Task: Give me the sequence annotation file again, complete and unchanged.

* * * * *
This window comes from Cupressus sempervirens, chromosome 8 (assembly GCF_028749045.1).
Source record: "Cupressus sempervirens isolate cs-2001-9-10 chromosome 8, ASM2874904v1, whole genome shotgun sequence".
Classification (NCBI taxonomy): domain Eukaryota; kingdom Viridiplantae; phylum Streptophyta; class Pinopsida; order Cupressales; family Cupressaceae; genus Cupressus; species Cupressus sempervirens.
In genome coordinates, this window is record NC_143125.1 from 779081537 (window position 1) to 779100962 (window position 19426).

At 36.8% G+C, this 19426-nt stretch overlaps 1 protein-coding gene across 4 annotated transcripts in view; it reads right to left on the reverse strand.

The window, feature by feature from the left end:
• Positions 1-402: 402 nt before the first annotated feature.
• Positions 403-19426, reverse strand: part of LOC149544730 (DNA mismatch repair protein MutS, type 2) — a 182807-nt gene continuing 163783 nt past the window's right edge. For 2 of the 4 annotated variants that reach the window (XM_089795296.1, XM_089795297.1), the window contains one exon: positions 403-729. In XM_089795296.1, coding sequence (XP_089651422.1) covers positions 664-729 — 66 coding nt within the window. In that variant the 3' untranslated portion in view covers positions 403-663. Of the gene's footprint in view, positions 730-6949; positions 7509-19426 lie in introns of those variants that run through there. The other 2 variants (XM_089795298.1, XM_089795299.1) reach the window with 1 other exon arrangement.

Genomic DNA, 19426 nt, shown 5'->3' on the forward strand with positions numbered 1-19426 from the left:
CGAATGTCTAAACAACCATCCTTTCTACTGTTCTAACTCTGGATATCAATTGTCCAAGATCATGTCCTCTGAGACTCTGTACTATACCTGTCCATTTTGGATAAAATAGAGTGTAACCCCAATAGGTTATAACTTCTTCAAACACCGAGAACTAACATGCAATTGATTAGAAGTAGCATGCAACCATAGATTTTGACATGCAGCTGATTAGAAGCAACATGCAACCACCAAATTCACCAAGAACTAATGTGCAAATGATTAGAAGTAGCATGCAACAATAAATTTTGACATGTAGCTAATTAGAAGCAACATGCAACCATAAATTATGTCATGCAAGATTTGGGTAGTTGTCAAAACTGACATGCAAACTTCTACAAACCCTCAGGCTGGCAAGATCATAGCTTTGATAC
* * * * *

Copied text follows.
This window comes from Cupressus sempervirens, chromosome 8 (assembly GCF_028749045.1).
Source record: "Cupressus sempervirens isolate cs-2001-9-10 chromosome 8, ASM2874904v1, whole genome shotgun sequence".
Classification (NCBI taxonomy): domain Eukaryota; kingdom Viridiplantae; phylum Streptophyta; class Pinopsida; order Cupressales; family Cupressaceae; genus Cupressus; species Cupressus sempervirens.
In genome coordinates, this window is record NC_143125.1 from 779081537 (window position 1) to 779100962 (window position 19426).

At 36.8% G+C, this 19426-nt stretch overlaps 1 protein-coding gene across 4 annotated transcripts in view; it reads right to left on the reverse strand.

The window, feature by feature from the left end:
• Positions 1-402: 402 nt before the first annotated feature.
• Positions 403-19426, reverse strand: part of LOC149544730 (DNA mismatch repair protein MutS, type 2) — a 182807-nt gene continuing 163783 nt past the window's right edge. For 2 of the 4 annotated variants that reach the window (XM_089795296.1, XM_089795297.1), the window contains one exon: positions 403-729. In XM_089795296.1, coding sequence (XP_089651422.1) covers positions 664-729 — 66 coding nt within the window. In that variant the 3' untranslated portion in view covers positions 403-663. Of the gene's footprint in view, positions 730-6949; positions 7509-19426 lie in introns of those variants that run through there. The other 2 variants (XM_089795298.1, XM_089795299.1) reach the window with 1 other exon arrangement.

Genomic DNA, 19426 nt, shown 5'->3' on the forward strand with positions numbered 1-19426 from the left:
CGAATGTCTAAACAACCATCCTTTCTACTGTTCTAACTCTGGATATCAATTGTCCAAGATCATGTCCTCTGAGACTCTGTACTATACCTGTCCATTTTGGATAAAATAGAGTGTAACCCCAATAGGTTATAACTTCTTCAAACACCGAGAACTAACATGCAATTGATTAGAAGTAGCATGCAACCATAGATTTTGACATGCAGCTGATTAGAAGCAACATGCAACCACCAAATTCACCAAGAACTAATGTGCAAATGATTAGAAGTAGCATGCAACAATAAATTTTGACATGTAGCTAATTAGAAGCAACATGCAACCATAAATTATGTCATGCAAGATTTGGGTAGTTGTCAAAACTGACATGCAAACTTCTACAAACCCTCAGGCTGGCAAGATCATAGCTTTGATAC